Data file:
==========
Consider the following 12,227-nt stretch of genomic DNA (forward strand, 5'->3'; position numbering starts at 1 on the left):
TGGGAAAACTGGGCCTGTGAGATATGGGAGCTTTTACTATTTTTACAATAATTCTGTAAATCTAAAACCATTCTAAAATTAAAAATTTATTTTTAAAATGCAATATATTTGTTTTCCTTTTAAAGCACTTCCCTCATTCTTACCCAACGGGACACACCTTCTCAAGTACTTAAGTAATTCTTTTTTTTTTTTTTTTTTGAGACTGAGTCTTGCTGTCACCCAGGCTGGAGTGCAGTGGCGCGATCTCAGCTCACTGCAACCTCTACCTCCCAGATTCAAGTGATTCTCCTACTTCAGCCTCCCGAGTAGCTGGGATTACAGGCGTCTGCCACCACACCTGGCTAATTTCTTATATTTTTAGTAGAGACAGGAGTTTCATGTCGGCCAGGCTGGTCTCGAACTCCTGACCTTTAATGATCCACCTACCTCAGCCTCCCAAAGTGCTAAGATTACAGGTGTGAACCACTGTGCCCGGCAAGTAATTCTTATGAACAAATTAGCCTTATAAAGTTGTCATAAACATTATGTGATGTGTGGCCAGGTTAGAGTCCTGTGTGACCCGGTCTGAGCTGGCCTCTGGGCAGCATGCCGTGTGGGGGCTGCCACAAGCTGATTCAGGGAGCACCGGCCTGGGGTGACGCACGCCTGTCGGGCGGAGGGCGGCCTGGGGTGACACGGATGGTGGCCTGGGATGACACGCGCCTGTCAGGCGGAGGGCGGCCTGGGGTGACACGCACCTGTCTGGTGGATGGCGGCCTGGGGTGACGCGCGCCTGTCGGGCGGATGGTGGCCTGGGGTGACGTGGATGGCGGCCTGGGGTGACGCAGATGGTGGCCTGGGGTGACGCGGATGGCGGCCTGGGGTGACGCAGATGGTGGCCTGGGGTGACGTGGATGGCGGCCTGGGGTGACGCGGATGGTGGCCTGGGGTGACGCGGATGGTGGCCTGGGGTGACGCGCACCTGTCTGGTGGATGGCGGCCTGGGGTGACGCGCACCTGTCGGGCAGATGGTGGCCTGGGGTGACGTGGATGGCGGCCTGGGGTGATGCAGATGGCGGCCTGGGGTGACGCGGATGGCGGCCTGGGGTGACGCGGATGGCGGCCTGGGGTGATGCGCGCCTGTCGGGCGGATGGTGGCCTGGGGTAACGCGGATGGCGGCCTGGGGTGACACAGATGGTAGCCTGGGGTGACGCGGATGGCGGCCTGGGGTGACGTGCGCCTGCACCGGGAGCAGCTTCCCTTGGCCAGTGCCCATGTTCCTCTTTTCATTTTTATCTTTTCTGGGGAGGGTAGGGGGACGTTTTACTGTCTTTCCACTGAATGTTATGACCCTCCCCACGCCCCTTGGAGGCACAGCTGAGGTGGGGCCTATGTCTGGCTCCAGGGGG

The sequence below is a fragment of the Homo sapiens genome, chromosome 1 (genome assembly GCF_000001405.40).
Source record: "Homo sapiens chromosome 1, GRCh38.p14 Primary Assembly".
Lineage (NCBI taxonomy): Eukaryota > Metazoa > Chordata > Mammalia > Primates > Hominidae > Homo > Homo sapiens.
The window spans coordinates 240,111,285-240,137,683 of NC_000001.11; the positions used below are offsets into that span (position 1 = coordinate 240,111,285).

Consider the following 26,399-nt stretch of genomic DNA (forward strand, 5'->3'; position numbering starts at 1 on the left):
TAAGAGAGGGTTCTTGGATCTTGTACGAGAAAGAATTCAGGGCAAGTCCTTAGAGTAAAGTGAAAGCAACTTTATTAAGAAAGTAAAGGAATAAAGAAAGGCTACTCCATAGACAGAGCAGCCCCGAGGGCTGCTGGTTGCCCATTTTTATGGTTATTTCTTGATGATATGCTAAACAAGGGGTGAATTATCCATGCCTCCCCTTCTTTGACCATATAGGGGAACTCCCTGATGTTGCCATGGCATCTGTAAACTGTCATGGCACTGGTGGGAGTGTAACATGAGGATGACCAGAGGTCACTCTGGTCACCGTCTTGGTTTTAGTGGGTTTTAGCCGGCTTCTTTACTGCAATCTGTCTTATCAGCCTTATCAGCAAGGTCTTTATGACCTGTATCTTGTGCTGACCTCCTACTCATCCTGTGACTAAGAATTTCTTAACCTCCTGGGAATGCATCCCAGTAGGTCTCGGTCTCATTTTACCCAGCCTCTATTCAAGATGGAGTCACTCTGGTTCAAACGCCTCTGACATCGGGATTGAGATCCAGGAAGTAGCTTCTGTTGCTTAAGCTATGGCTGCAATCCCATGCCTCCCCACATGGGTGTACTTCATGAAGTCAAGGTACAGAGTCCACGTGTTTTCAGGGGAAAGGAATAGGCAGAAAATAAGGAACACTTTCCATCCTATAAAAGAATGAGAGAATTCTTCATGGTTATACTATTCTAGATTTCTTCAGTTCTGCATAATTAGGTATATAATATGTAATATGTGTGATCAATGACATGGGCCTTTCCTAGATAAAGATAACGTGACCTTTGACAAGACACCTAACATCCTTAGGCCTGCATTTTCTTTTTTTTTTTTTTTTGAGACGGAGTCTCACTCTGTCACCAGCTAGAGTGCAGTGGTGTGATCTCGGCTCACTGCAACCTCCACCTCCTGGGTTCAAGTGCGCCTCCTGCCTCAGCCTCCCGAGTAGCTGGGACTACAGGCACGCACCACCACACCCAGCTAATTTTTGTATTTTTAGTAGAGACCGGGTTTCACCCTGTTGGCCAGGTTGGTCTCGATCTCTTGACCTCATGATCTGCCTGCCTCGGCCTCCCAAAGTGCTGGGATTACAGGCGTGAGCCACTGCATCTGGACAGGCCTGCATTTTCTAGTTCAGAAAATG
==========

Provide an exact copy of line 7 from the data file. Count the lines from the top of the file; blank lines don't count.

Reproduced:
Consider the following 26,399-nt stretch of genomic DNA (forward strand, 5'->3'; position numbering starts at 1 on the left):